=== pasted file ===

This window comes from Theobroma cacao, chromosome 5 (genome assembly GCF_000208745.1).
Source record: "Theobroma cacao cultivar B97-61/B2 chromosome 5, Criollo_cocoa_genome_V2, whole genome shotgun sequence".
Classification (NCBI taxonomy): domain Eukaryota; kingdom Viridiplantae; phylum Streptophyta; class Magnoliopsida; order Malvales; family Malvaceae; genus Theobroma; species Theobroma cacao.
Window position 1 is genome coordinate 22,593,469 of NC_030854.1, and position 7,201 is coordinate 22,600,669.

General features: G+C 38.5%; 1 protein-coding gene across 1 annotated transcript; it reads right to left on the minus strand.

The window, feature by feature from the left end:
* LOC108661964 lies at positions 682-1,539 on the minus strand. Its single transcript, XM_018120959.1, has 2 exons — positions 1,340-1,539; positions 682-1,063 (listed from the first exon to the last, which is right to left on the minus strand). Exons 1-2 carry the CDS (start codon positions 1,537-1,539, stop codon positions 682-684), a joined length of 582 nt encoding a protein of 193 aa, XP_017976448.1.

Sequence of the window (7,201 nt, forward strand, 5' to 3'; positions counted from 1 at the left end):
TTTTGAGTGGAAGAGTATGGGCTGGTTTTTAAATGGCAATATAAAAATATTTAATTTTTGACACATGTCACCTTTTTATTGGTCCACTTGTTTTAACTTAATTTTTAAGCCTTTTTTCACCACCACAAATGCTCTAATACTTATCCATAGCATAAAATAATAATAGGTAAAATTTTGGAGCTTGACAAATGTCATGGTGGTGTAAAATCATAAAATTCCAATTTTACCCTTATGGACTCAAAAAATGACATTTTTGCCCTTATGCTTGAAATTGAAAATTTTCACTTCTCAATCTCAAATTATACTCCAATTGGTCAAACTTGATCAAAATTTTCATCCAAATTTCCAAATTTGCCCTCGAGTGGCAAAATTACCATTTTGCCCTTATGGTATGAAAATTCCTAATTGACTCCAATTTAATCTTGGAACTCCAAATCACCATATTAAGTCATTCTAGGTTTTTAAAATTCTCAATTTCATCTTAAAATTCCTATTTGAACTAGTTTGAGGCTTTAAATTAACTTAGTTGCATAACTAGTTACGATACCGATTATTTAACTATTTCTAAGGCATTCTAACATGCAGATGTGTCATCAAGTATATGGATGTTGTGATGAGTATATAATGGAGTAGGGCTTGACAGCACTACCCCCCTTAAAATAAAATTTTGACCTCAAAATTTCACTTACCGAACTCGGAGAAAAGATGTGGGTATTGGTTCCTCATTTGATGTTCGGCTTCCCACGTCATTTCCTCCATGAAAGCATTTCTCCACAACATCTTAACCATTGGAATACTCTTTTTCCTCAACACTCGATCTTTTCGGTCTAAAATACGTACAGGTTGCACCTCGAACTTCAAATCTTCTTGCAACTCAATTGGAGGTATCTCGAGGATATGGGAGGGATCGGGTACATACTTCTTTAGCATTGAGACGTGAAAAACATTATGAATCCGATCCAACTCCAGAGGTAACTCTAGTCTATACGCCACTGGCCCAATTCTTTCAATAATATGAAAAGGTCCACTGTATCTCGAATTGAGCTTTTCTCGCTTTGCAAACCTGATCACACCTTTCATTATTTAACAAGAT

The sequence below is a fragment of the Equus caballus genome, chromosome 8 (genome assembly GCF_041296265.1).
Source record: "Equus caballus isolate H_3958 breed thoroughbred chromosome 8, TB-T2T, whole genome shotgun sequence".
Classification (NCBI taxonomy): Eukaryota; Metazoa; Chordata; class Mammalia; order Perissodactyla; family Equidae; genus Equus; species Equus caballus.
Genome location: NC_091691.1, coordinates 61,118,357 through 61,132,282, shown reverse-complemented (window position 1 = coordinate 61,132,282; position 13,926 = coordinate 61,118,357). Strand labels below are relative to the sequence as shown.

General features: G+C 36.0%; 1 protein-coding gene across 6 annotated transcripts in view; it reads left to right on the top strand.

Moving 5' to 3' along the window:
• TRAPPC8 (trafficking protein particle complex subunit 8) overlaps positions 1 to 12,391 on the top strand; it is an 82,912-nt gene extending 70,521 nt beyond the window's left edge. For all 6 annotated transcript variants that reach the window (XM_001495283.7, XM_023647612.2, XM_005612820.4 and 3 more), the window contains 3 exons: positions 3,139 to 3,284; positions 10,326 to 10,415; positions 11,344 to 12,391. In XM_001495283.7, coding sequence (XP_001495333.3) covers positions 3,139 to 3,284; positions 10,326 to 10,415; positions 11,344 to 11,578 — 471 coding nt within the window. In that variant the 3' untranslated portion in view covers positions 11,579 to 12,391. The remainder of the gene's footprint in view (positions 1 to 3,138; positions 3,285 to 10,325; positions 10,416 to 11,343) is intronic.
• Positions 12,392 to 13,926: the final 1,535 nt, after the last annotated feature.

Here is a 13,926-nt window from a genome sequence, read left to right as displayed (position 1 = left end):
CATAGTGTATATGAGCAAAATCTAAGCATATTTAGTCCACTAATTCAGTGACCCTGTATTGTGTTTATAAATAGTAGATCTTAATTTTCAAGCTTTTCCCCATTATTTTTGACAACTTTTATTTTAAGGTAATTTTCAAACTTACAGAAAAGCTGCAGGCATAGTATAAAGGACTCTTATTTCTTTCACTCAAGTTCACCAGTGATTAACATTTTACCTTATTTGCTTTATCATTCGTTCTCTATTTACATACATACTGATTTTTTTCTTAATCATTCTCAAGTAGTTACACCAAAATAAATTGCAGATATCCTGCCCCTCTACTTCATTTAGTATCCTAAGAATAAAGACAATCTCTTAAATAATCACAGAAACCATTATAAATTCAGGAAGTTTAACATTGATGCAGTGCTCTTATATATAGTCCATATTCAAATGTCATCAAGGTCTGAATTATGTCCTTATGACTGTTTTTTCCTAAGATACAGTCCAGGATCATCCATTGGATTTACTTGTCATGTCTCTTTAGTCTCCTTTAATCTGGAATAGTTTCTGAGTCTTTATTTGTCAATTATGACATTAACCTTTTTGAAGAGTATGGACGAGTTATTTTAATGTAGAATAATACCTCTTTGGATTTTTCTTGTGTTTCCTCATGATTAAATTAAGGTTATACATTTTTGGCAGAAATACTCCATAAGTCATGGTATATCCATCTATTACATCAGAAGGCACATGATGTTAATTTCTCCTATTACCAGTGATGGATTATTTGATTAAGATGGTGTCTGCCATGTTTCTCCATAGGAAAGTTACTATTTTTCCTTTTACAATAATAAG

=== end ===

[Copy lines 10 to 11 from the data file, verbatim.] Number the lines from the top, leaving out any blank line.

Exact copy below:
The sequence below is a fragment of the Equus caballus genome, chromosome 8 (genome assembly GCF_041296265.1).
Source record: "Equus caballus isolate H_3958 breed thoroughbred chromosome 8, TB-T2T, whole genome shotgun sequence".